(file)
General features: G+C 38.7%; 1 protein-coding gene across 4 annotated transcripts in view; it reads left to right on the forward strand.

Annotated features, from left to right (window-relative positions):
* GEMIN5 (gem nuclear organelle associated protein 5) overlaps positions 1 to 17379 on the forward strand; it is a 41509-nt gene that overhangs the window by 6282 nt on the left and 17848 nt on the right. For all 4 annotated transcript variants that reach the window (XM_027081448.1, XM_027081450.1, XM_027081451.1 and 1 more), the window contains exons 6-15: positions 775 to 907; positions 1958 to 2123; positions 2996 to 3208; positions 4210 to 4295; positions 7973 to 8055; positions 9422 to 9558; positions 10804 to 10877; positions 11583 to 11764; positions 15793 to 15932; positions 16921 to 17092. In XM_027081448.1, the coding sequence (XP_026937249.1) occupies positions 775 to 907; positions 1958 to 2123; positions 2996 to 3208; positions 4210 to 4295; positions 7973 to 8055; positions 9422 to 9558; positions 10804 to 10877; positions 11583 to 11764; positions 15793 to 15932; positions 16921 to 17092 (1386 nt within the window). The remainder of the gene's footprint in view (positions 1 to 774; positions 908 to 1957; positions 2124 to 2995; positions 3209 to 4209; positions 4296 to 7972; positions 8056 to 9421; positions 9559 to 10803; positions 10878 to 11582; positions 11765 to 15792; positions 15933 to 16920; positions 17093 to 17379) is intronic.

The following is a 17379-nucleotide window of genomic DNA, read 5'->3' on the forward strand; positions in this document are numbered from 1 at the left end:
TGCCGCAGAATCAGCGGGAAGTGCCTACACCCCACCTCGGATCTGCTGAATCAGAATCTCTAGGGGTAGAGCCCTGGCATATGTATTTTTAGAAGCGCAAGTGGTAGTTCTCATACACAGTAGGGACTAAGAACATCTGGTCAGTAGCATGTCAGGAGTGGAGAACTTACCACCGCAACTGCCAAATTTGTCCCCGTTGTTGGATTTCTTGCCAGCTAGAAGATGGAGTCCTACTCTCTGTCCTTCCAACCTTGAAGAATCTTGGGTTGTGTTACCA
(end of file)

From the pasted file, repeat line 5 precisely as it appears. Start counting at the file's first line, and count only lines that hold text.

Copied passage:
TGCCGCAGAATCAGCGGGAAGTGCCTACACCCCACCTCGGATCTGCTGAATCAGAATCTCTAGGGGTAGAGCCCTGGCATATGTATTTTTAGAAGCGCAAGTGGTAGTTCTCATACACAGTAGGGACTAAGAACATCTGGTCAGTAGCATGTCAGGAGTGGAGAACTTACCACCGCAACTGCCAAATTTGTCCCCGTTGTTGGATTTCTTGCCAGCTAGAAGATGGAGTCCTACTCTCTGTCCTTCCAACCTTGAAGAATCTTGGGTTGTGTTACCA